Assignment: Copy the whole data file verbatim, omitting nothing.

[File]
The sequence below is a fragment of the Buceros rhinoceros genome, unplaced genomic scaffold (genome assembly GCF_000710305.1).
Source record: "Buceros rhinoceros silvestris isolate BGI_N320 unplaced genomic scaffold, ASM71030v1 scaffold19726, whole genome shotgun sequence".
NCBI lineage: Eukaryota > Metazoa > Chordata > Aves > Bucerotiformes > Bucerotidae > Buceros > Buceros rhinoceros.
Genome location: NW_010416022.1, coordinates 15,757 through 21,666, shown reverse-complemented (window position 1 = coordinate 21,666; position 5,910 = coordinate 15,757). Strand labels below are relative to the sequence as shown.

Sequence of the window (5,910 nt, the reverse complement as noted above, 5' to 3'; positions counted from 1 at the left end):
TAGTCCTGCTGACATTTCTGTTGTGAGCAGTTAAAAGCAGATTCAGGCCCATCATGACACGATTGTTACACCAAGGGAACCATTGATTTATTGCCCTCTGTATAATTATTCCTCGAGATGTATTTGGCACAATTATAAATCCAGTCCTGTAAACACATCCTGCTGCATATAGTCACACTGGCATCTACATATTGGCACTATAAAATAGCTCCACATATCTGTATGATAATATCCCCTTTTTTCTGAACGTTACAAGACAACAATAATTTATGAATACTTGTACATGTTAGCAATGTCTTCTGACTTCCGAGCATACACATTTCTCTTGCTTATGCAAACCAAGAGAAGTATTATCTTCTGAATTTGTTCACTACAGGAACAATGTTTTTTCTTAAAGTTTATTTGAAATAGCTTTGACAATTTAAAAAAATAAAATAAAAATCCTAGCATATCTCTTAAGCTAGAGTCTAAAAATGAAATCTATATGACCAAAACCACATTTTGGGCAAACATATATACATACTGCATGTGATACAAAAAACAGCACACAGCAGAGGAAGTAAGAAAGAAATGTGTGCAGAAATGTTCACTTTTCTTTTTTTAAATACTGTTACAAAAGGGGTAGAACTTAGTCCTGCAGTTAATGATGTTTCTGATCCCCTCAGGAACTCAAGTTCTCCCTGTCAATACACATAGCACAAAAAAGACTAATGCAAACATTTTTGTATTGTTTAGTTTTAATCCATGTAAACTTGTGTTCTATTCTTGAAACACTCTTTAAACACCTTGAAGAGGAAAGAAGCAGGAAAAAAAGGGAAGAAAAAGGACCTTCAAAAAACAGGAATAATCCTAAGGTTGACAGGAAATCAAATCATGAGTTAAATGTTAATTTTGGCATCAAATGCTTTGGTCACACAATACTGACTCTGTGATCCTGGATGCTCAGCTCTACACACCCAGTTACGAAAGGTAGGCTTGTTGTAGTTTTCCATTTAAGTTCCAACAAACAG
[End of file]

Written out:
The sequence below is a fragment of the Buceros rhinoceros genome, unplaced genomic scaffold (genome assembly GCF_000710305.1).
Source record: "Buceros rhinoceros silvestris isolate BGI_N320 unplaced genomic scaffold, ASM71030v1 scaffold19726, whole genome shotgun sequence".
NCBI lineage: Eukaryota > Metazoa > Chordata > Aves > Bucerotiformes > Bucerotidae > Buceros > Buceros rhinoceros.
Genome location: NW_010416022.1, coordinates 15,757 through 21,666, shown reverse-complemented (window position 1 = coordinate 21,666; position 5,910 = coordinate 15,757). Strand labels below are relative to the sequence as shown.

Sequence of the window (5,910 nt, the reverse complement as noted above, 5' to 3'; positions counted from 1 at the left end):
TAGTCCTGCTGACATTTCTGTTGTGAGCAGTTAAAAGCAGATTCAGGCCCATCATGACACGATTGTTACACCAAGGGAACCATTGATTTATTGCCCTCTGTATAATTATTCCTCGAGATGTATTTGGCACAATTATAAATCCAGTCCTGTAAACACATCCTGCTGCATATAGTCACACTGGCATCTACATATTGGCACTATAAAATAGCTCCACATATCTGTATGATAATATCCCCTTTTTTCTGAACGTTACAAGACAACAATAATTTATGAATACTTGTACATGTTAGCAATGTCTTCTGACTTCCGAGCATACACATTTCTCTTGCTTATGCAAACCAAGAGAAGTATTATCTTCTGAATTTGTTCACTACAGGAACAATGTTTTTTCTTAAAGTTTATTTGAAATAGCTTTGACAATTTAAAAAAATAAAATAAAAATCCTAGCATATCTCTTAAGCTAGAGTCTAAAAATGAAATCTATATGACCAAAACCACATTTTGGGCAAACATATATACATACTGCATGTGATACAAAAAACAGCACACAGCAGAGGAAGTAAGAAAGAAATGTGTGCAGAAATGTTCACTTTTCTTTTTTTAAATACTGTTACAAAAGGGGTAGAACTTAGTCCTGCAGTTAATGATGTTTCTGATCCCCTCAGGAACTCAAGTTCTCCCTGTCAATACACATAGCACAAAAAAGACTAATGCAAACATTTTTGTATTGTTTAGTTTTAATCCATGTAAACTTGTGTTCTATTCTTGAAACACTCTTTAAACACCTTGAAGAGGAAAGAAGCAGGAAAAAAAGGGAAGAAAAAGGACCTTCAAAAAACAGGAATAATCCTAAGGTTGACAGGAAATCAAATCATGAGTTAAATGTTAATTTTGGCATCAAATGCTTTGGTCACACAATACTGACTCTGTGATCCTGGATGCTCAGCTCTACACACCCAGTTACGAAAGGTAGGCTTGTTGTAGTTTTCCATTTAAGTTCCAACAAACAG